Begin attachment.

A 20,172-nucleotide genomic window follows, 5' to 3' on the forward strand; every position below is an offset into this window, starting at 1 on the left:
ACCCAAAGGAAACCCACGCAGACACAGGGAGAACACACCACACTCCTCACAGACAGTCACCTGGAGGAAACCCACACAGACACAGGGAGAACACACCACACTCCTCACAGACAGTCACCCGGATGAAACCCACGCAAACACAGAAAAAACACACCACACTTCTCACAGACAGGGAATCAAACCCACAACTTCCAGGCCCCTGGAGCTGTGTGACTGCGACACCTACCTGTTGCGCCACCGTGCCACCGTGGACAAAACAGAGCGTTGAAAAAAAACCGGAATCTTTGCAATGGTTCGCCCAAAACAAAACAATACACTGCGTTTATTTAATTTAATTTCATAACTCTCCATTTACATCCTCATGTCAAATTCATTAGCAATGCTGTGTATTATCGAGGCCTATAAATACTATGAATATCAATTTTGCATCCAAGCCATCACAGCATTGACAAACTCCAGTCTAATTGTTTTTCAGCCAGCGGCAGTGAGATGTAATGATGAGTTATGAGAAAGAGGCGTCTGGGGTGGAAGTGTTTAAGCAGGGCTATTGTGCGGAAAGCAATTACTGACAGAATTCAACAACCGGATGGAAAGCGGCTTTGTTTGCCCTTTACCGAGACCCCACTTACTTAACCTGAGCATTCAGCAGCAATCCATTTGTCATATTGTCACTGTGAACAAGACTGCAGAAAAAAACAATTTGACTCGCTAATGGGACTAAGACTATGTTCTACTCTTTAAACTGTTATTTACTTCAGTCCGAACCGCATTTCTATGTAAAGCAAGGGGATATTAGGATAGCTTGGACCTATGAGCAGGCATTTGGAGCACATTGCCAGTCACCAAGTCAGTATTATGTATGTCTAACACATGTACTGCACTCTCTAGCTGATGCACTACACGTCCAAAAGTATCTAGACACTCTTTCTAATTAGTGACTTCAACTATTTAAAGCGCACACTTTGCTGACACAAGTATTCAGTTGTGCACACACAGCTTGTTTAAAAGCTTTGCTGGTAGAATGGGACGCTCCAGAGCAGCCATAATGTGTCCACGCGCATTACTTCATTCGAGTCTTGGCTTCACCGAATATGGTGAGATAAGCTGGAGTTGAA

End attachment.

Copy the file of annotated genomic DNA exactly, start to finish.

A 20,172-nucleotide genomic window follows, 5' to 3' on the forward strand; every position below is an offset into this window, starting at 1 on the left:
ACCCAAAGGAAACCCACGCAGACACAGGGAGAACACACCACACTCCTCACAGACAGTCACCTGGAGGAAACCCACACAGACACAGGGAGAACACACCACACTCCTCACAGACAGTCACCCGGATGAAACCCACGCAAACACAGAAAAAACACACCACACTTCTCACAGACAGGGAATCAAACCCACAACTTCCAGGCCCCTGGAGCTGTGTGACTGCGACACCTACCTGTTGCGCCACCGTGCCACCGTGGACAAAACAGAGCGTTGAAAAAAAACCGGAATCTTTGCAATGGTTCGCCCAAAACAAAACAATACACTGCGTTTATTTAATTTAATTTCATAACTCTCCATTTACATCCTCATGTCAAATTCATTAGCAATGCTGTGTATTATCGAGGCCTATAAATACTATGAATATCAATTTTGCATCCAAGCCATCACAGCATTGACAAACTCCAGTCTAATTGTTTTTCAGCCAGCGGCAGTGAGATGTAATGATGAGTTATGAGAAAGAGGCGTCTGGGGTGGAAGTGTTTAAGCAGGGCTATTGTGCGGAAAGCAATTACTGACAGAATTCAACAACCGGATGGAAAGCGGCTTTGTTTGCCCTTTACCGAGACCCCACTTACTTAACCTGAGCATTCAGCAGCAATCCATTTGTCATATTGTCACTGTGAACAAGACTGCAGAAAAAAACAATTTGACTCGCTAATGGGACTAAGACTATGTTCTACTCTTTAAACTGTTATTTACTTCAGTCCGAACCGCATTTCTATGTAAAGCAAGGGGATATTAGGATAGCTTGGACCTATGAGCAGGCATTTGGAGCACATTGCCAGTCACCAAGTCAGTATTATGTATGTCTAACACATGTACTGCACTCTCTAGCTGATGCACTACACGTCCAAAAGTATCTAGACACTCTTTCTAATTAGTGACTTCAACTATTTAAAGCGCACACTTTGCTGACACAAGTATTCAGTTGTGCACACACAGCTTGTTTAAAAGCTTTGCTGGTAGAATGGGACGCTCCAGAGCAGCCATAATGTGTCCACGCGCATTACTTCATTCGAGTCTTGGCTTCACCGAATATGGTGAGATAAGCTGGAGTTGAA